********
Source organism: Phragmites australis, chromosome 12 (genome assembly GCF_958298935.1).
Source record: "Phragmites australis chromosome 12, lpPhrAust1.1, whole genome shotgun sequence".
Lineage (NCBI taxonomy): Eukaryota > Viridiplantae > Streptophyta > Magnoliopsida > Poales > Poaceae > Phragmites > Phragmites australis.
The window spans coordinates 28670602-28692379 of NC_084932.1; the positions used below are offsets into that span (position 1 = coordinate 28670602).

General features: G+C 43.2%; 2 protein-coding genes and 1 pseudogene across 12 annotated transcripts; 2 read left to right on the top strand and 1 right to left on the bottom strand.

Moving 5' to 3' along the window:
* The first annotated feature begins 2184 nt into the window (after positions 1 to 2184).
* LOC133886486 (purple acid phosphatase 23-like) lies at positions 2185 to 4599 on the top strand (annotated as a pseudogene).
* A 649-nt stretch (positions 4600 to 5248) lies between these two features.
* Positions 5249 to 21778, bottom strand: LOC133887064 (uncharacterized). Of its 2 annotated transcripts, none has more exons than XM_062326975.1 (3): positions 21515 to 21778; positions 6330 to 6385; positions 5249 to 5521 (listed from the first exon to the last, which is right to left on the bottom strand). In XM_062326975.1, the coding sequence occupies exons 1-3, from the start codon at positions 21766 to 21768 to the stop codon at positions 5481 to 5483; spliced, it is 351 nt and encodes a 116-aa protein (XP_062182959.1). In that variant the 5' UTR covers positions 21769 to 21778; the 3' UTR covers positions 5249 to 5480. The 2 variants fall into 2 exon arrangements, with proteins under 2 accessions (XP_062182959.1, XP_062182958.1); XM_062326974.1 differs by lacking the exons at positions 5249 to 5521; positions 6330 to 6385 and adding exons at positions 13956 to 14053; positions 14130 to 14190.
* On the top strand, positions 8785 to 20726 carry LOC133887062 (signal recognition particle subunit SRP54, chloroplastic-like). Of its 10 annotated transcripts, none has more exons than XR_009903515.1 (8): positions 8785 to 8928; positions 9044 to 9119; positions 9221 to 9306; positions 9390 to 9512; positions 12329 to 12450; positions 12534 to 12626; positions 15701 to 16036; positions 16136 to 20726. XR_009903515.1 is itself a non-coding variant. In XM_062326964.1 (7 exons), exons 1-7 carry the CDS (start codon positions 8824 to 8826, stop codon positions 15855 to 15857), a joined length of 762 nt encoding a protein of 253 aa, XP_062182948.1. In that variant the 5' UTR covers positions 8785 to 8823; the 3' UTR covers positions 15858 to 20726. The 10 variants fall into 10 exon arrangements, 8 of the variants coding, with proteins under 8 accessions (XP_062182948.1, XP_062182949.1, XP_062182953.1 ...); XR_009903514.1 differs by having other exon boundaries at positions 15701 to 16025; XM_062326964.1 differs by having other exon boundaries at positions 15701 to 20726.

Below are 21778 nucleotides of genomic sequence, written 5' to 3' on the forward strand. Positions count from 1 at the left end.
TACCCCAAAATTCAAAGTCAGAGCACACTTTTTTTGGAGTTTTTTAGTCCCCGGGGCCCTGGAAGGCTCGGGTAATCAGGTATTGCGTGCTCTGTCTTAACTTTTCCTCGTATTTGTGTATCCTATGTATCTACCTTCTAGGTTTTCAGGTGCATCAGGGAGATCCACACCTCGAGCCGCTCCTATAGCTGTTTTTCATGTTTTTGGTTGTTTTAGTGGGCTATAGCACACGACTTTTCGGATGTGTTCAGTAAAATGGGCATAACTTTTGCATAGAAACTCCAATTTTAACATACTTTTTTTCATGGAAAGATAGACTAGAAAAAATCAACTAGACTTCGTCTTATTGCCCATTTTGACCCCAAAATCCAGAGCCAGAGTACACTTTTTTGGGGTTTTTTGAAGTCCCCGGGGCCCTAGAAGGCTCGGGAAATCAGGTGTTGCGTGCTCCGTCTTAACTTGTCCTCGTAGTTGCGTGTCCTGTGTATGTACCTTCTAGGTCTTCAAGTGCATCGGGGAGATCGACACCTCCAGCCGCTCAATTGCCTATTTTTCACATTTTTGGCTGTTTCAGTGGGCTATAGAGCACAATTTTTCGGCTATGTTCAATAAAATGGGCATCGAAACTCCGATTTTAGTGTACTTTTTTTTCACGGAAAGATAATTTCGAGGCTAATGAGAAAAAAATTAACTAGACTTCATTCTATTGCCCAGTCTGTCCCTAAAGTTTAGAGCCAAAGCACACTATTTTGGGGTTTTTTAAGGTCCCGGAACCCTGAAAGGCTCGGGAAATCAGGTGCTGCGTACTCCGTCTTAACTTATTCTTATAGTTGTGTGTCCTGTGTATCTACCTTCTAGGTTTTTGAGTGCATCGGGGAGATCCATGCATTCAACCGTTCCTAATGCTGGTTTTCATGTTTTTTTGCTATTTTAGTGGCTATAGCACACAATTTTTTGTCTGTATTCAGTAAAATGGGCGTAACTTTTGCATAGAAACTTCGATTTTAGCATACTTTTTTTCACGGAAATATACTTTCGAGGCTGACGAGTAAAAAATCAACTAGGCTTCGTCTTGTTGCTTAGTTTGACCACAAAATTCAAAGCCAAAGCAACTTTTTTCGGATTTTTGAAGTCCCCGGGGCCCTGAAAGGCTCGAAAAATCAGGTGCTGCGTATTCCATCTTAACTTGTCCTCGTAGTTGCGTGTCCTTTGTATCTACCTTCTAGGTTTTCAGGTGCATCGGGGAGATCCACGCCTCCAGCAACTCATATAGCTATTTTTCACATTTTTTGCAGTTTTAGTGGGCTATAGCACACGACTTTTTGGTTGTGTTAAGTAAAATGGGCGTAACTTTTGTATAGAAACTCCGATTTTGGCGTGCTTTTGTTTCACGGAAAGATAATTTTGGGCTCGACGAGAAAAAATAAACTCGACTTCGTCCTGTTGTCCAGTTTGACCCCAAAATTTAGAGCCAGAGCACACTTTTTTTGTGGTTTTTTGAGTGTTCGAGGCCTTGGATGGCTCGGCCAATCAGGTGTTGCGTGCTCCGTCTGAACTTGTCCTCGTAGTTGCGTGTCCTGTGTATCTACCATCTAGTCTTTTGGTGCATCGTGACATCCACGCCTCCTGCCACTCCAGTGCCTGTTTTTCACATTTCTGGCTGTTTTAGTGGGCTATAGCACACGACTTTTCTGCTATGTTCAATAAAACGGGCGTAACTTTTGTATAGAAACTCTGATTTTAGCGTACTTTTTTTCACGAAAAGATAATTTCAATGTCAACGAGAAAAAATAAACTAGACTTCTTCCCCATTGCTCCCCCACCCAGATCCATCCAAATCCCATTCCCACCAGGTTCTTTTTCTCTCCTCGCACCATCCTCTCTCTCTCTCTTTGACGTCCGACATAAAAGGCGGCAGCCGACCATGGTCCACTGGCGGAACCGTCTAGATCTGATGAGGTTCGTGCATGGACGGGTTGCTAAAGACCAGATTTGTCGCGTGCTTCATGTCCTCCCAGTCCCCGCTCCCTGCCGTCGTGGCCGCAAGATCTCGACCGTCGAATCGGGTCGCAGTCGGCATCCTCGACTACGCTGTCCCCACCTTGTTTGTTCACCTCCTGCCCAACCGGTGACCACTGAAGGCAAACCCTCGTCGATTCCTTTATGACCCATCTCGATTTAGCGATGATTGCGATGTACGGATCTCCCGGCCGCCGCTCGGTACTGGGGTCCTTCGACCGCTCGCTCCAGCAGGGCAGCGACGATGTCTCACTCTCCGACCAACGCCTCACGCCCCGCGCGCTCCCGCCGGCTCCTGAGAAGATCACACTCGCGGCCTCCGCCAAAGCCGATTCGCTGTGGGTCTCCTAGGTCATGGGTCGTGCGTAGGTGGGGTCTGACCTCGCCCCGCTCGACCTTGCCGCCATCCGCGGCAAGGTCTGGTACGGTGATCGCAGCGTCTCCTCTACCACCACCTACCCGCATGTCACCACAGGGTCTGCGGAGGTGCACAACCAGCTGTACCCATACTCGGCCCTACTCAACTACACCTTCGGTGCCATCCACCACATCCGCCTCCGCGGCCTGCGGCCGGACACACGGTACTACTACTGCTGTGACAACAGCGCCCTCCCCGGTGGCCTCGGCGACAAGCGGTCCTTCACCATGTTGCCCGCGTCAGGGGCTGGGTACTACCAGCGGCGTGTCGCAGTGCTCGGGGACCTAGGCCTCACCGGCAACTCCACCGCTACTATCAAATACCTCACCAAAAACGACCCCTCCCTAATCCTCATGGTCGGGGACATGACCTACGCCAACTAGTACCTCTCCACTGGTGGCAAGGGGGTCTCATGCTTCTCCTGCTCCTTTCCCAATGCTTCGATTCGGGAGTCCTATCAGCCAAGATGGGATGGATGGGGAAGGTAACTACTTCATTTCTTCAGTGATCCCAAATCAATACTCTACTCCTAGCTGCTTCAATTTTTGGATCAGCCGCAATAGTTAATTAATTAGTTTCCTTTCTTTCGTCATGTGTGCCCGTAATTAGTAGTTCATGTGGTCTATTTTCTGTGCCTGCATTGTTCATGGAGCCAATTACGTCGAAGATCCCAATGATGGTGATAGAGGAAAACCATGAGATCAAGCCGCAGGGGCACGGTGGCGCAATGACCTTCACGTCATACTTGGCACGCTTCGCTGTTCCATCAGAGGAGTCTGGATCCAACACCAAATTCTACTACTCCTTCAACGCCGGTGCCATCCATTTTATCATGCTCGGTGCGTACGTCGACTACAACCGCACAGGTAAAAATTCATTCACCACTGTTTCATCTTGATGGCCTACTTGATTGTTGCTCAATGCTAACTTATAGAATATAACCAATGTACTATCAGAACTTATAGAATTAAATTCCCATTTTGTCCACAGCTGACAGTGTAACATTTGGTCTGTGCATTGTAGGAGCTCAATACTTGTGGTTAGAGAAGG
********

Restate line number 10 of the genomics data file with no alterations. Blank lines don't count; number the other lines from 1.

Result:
* Positions 5249 to 21778, bottom strand: LOC133887064 (uncharacterized). Of its 2 annotated transcripts, none has more exons than XM_062326975.1 (3): positions 21515 to 21778; positions 6330 to 6385; positions 5249 to 5521 (listed from the first exon to the last, which is right to left on the bottom strand). In XM_062326975.1, the coding sequence occupies exons 1-3, from the start codon at positions 21766 to 21768 to the stop codon at positions 5481 to 5483; spliced, it is 351 nt and encodes a 116-aa protein (XP_062182959.1). In that variant the 5' UTR covers positions 21769 to 21778; the 3' UTR covers positions 5249 to 5480. The 2 variants fall into 2 exon arrangements, with proteins under 2 accessions (XP_062182959.1, XP_062182958.1); XM_062326974.1 differs by lacking the exons at positions 5249 to 5521; positions 6330 to 6385 and adding exons at positions 13956 to 14053; positions 14130 to 14190.